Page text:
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Experimental Studies on Repair of Injured Ureter

FRANK C. HAMM, MD; BENJAMIN PENG, MD; KEITH WATERHOUSE, MD
Arch Surg. 1965;90(2):298-305. doi:10.1001/archsurg.1965.01320080122026.
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SEVERE injuries to the ureter requiring surgical repair are less rare than is generally supposed. In the past ten years it has been required in 31 patients on the Urology Division at The Brooklyn and Kings County Hospitals. Radical surgery, such as pelvic exenteration, complete hysterectomy, abdominoperineal resections, and penetrating wounds of the abdomen, has contributed to the increased incidence.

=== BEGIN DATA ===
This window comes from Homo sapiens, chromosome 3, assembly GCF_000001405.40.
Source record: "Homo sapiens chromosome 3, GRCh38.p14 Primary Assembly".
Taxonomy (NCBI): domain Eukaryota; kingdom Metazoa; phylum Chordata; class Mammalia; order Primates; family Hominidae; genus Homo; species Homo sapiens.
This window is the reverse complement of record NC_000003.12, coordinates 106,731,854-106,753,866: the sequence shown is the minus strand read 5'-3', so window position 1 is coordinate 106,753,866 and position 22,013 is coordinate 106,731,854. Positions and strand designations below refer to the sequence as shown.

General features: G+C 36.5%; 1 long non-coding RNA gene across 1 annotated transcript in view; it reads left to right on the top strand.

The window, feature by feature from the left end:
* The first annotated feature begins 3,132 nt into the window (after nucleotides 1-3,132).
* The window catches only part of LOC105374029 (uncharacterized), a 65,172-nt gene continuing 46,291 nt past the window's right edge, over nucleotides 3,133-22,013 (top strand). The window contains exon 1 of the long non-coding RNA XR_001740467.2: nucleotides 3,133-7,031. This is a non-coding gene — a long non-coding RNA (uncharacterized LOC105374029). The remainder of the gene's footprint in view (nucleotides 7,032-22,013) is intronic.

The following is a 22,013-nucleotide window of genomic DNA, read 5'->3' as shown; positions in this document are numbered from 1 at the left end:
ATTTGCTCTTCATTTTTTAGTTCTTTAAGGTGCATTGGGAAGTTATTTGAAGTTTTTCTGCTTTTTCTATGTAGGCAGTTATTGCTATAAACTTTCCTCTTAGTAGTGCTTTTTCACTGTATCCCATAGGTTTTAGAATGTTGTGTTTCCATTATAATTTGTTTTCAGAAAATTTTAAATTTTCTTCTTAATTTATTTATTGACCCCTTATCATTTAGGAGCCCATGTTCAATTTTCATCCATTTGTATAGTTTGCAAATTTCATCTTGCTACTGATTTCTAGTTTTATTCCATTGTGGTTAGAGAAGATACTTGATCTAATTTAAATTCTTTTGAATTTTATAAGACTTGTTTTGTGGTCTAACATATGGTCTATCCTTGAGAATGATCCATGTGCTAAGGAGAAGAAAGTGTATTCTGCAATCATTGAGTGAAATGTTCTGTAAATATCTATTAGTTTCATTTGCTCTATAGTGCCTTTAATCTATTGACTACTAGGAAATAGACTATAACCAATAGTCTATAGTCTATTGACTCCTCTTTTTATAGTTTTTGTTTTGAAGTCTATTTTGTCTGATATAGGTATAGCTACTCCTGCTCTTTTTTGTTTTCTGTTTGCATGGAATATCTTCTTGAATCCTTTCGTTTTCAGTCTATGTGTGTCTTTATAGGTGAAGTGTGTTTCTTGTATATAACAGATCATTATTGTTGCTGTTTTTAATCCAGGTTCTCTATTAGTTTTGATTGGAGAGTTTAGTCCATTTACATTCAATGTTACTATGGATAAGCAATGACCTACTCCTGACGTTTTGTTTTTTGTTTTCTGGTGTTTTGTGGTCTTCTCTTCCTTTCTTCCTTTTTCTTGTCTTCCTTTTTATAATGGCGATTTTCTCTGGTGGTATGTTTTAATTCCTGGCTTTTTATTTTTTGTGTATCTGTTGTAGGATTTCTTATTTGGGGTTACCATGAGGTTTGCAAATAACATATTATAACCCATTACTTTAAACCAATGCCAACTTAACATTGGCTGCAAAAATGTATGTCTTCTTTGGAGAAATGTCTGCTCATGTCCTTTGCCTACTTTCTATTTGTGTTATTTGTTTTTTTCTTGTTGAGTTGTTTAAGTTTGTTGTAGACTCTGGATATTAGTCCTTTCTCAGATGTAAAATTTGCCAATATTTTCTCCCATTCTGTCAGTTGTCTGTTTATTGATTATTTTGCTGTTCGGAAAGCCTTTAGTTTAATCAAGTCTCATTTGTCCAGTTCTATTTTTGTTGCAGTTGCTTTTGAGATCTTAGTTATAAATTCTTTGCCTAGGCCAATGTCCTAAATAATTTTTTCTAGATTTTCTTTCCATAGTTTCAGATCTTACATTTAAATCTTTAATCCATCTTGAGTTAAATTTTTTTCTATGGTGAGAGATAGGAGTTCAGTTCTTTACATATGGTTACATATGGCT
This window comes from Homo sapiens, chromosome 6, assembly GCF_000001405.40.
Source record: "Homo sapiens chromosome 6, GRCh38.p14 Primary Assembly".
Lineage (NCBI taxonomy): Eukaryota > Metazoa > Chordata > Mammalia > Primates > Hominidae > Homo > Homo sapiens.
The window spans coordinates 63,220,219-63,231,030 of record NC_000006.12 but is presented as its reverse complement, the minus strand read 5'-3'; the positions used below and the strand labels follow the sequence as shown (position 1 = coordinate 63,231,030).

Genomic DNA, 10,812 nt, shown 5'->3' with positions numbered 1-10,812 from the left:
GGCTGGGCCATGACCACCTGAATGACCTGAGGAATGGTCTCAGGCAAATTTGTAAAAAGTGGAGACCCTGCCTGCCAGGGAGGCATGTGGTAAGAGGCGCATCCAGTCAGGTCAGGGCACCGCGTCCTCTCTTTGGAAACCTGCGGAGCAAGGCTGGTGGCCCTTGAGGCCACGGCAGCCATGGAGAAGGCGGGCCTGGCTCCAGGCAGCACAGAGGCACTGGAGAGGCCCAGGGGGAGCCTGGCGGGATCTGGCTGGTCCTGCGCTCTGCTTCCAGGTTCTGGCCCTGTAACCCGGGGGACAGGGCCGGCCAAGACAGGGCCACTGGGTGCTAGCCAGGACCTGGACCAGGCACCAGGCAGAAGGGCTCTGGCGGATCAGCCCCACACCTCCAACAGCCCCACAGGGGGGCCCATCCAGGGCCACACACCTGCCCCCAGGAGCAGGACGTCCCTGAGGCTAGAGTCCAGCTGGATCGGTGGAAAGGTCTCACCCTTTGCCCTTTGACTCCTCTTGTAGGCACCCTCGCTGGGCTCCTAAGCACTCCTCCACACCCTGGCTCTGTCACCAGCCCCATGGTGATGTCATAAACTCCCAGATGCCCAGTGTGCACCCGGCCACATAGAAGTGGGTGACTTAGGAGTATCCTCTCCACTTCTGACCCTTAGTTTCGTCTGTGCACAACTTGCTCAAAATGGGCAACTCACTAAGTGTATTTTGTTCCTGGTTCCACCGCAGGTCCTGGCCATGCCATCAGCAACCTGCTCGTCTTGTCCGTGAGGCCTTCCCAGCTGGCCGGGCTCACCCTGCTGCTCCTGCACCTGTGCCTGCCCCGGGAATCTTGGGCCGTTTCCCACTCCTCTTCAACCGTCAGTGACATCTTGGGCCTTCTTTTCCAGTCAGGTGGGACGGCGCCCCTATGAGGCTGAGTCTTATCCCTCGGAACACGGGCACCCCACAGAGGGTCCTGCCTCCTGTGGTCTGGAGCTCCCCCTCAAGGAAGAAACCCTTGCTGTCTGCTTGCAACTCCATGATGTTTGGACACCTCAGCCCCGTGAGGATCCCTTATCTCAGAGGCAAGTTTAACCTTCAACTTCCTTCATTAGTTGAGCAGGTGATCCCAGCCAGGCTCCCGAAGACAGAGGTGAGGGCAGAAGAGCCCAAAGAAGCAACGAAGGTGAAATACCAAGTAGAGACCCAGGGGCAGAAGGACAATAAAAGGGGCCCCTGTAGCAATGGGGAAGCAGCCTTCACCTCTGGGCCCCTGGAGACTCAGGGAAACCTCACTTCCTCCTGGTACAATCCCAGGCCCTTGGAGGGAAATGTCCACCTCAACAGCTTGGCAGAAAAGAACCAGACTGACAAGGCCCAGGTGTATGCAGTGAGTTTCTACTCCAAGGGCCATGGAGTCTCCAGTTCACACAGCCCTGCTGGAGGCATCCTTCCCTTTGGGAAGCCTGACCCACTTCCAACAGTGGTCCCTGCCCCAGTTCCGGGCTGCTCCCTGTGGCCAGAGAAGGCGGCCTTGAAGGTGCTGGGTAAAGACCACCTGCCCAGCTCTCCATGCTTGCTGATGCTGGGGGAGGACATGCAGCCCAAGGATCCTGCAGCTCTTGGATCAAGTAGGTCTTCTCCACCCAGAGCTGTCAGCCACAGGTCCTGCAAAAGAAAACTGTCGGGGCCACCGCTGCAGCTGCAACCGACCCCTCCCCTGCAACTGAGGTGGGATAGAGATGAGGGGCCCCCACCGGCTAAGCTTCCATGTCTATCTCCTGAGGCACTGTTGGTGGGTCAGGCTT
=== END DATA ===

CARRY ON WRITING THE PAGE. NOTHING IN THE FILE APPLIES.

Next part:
Most injuries occur during surgery deep in the anatomic pelvis where exposure is difficult. The point where the ovarian artery crosses over the ureter is a common site of injury. Damage limited to a small segment of 1-2 cm usually results from severing the ureter with a knife or scissors, compressing it with a ligature, or crushing with an arterial forceps. In these instances, the injured area can be resected, the ends spatulated, and joined by an end-to-end anastomosis. This method is particularly suitable when the injury is found during

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